JLS, Edinburgh Castle, review: Five star crowd work with a Scottish twist

A slick show to the delight the castle crowd

JLS were impressively committed to showing their Scottish fans just how much they care at their Castle Concert. In one of many sections of well-worked between-song banter, they invited the audience to teach them the No Scotland No Party anthem, when a chorus of it was struck up in the crowd. Later on, they got together in their own four-part rendition of Ye Cannae Shove Yer Granny Aff a Bus, and the accents weren’t bad.

The quartet (Oritsé, Marvin, Aston and JB) are old hands at this game. It’s been nearly sixteen years since they came second in the X-Factor to Alexandra Burke, and since then they’ve racked up half a decade of huge home-grown success, a six-year split and a 2019 reunion, touring with vigorous enthusiasm since then.

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Mostly ‘hot dads’ in their late thirties, they’re now a heritage boy band, but with plenty of energy to keep the glory days in mind. The crowd (vastly majority female, a high proportion around the same age as the band) let out delighted teenage swoons at the onstage sight of a backflip, or a jacket coming off to reveal a vest top. Although on a night when the rain fell like heavy mist, kudos to anyone in the group for shedding layers.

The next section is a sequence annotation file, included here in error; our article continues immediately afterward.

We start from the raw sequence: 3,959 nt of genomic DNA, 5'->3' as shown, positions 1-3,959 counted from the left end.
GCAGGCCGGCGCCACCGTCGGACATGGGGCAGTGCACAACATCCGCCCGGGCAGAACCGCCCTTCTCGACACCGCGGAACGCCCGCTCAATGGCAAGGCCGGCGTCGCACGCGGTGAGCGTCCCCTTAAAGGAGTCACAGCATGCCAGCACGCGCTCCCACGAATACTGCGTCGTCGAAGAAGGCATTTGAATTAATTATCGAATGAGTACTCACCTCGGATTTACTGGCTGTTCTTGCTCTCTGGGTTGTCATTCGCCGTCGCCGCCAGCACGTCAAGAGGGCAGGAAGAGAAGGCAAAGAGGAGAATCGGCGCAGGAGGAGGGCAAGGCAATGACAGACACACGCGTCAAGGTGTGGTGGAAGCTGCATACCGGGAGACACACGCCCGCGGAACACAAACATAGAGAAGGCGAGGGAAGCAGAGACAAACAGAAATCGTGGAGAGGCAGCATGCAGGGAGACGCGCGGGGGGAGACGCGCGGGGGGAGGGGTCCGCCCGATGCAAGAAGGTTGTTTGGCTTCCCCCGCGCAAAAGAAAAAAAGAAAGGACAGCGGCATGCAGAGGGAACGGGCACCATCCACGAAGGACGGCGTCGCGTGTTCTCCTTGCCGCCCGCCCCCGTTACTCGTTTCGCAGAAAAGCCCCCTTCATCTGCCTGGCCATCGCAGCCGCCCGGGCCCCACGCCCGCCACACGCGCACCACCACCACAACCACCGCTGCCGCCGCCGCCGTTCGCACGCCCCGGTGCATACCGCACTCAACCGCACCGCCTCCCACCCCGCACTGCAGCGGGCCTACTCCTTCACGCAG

JLS perform on stage in 2021. Photo: PAJLS perform on stage in 2021. Photo: PA
JLS perform on stage in 2021. Photo: PA

The show was as much about the repartee and the emotional connection between group and crowd, but the best of the music helped defeat the weather too. Amid reading out the audience’s suggestive signs and firing free T-shirts from an air cannon, the group delivered sexy club bangers like So Many Girls and The Club is Alive, and tender ballads including Take a Chance On Me and Proud.

The big hits Beat Again and Everybody in Love arrived at the end, but the highlight was a corny but extremely efficient segment featuring a mock DJ battle, where they split off into pairs and fired their own deep cuts and some classic pop hits (Justin Bieber’s Baby, Macklemore’s Can’t Hold Us and so on) at one another. The show was slick with practiced, largely predictable polish, but their crowdwork was five-star.

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